Friday, December 08, 2006

At Least We Didn't Eat the Wool...

Last friday I accepted an invitation to join some students going out to eat lamb hot pot. For those of you who may unfamiliar with hot pot, it's a popular way of eating in China where there is a small stove with a pot of hot soup on it in the middle of every table. You order several pieces of raw meat or raw vegetables, and you put each piece into the broth to cook it. When it's ready, you reach into the soup with your chopsticks to grab your piece of cooked food.

Now, I have become accustomed to many of the odd things people eat here in China, and I've actually come to like a lot of them. But I completely forgot that when my students asked me to eat lamb, they meant eat the whole lamb. Usually, when people eat animals here, they eat every single part. In the true Native American style of "Waste Not, Want Not", any part of the lamb that can't be sheared off goes into the pot.

I want to take a brief tangent to say that I was never the least bit concerned about environmental issues until I first visited China last year. However, after only 8 days in Beijing, I had become (or at least started on my way to becoming) an environmentalist. After 15 minutes out of the train station, I had a headache. You could barely see 100 yards in front of you due to the smog. The streets were covered in garbage. It was kind of liked a look into the future: "This is what the world will be like if you ignore environmental issues". I still tell people in America that if you're not an environmentalist, take a visit to China. I guarrentee you'll change your mind about a few things.

Here's where a bit of inner conflict comes in. As a newly-found enviromentalist, I understand the wastefulness of eating meat and how it affects world hunger, so I must applaud the wastelessness of the Chinese people. However, as a cozy, pampered American, even after eating lamb skin, liver, intenstines, marrow, brain, stomach, and other unmentionables many times, I still severly dislike consuming them.

So as I was saying, all of this slipped my mind until when we sat down at the table and the waitress brought us our first three dishes to put in the hot pot: a plate of blood, a plate of tripe (stomach), and a plate of liver. Now, I detest tripe and liver, but blood is the one thing I absolutely refuse to eat. (It's not a big bowl of liquid blood. The blood that they eat here has coagulated/congeled into a semi-solid resembling opaque maroon jello). The Big Guy upstairs (and I don't mean Joe Darling) must have been listening to me yelling, because somehow there wasn't room on the table for the blood. Our waitress set the blood down for a minute on the table next to us, but everyone immediately forgot about it and never put it in the pot!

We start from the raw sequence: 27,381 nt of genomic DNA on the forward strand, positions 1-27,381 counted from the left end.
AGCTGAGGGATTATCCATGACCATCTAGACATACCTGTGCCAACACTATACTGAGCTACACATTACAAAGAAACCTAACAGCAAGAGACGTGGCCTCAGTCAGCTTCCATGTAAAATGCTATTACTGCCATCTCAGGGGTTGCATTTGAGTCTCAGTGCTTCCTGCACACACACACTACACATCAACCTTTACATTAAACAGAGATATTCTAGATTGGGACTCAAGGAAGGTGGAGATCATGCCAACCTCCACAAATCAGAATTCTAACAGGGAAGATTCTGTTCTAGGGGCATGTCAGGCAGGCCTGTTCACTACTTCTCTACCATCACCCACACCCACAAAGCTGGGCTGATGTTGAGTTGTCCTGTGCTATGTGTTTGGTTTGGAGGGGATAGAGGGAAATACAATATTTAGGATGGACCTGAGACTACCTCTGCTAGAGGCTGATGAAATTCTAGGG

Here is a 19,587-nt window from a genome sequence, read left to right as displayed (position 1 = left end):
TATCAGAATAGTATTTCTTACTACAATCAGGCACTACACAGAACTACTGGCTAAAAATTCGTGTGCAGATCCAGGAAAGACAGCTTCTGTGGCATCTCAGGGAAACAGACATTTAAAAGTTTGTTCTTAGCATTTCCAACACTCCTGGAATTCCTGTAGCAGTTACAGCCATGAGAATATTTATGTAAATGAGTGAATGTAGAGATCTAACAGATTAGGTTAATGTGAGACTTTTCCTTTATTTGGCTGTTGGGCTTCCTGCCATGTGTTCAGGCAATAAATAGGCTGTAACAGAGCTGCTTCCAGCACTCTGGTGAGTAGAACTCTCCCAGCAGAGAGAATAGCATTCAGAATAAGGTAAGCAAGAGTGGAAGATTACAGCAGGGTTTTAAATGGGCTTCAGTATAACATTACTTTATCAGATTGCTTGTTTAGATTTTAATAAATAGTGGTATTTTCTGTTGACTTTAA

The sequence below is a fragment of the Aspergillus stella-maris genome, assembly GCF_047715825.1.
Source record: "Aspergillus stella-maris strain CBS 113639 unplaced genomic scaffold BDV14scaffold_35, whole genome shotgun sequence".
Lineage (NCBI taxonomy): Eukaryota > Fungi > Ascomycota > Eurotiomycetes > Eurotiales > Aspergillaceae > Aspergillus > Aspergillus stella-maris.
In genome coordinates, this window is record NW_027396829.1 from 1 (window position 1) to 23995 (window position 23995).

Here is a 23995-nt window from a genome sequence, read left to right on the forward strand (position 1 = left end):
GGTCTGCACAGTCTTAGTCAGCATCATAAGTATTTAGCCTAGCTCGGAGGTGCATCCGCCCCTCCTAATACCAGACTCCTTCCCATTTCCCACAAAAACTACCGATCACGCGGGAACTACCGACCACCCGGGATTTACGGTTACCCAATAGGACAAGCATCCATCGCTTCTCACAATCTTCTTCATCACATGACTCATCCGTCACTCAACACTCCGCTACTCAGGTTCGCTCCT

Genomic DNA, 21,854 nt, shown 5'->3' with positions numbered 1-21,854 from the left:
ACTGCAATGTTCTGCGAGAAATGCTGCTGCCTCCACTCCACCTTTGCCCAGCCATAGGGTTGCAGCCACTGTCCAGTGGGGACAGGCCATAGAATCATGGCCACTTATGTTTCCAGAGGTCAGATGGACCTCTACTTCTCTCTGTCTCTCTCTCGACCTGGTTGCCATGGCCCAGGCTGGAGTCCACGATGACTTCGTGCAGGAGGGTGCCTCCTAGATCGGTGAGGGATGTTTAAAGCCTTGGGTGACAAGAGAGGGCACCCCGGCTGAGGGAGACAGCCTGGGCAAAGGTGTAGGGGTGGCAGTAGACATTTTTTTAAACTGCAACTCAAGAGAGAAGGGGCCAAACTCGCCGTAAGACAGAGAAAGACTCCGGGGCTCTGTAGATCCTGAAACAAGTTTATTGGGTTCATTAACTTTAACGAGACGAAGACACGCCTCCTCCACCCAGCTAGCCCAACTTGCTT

There's a couple more things you should know about eating in China. Everything is eaten family style (no one has their own food, it's all communal). Also, in order to show respect, before you take any food for yourself, you should always serve others (usually elders or respected people like teachers). So this means that because I'm their teacher, every time a student reaches for more food, they find the biggest and best piece of stomach and put it on my plate. I smile and say thank you.

Eating stomach is nearly impossible. I have a jaw problem and I clench my teeth at night, so my teeth have been worn quite dull. Stomach and intestines are the chewiest parts of the animal. Also, keep in mind there are no knives at the Chinese table. (Confucious does not approve.) So this means that I have to throw the huge wad of unmasticatable organs into my mouth, bounce it around my teeth for a while, then assisted with a big gulp of tea, swallow the chunk whole. It felt like after I swallowed the 4th or 5th piece of unchewed food, my stomach began to notice that I had neglected the usual practice of chewing and became angry at me. "Why won't you chew your food? We had a deal. You chew, I digest!" It was only after I had so angered my stomach that I began hiding the occassional chunk of stomach under the rice in my bowl when no one was looking.

Finally, the next course came which contained some real meat. It was mostly skin, but occasionally you would find a big chunk of fatty meat attached to the bone. It wasn't great, but not worthy of hiding under my rice. Luckily, this course also came with lots of pickled vegetables, so I slowly ate them as to not arouse suspicion that I thought the meal was terrible.

I returned home still hungry, and with my stomach still cursing at me a bit about the indigestible materials I sent it. I filled up on some fruit and felt fine later. In all, I still had a great time, and it taught me more lessons on how to 'grin and bear' things.

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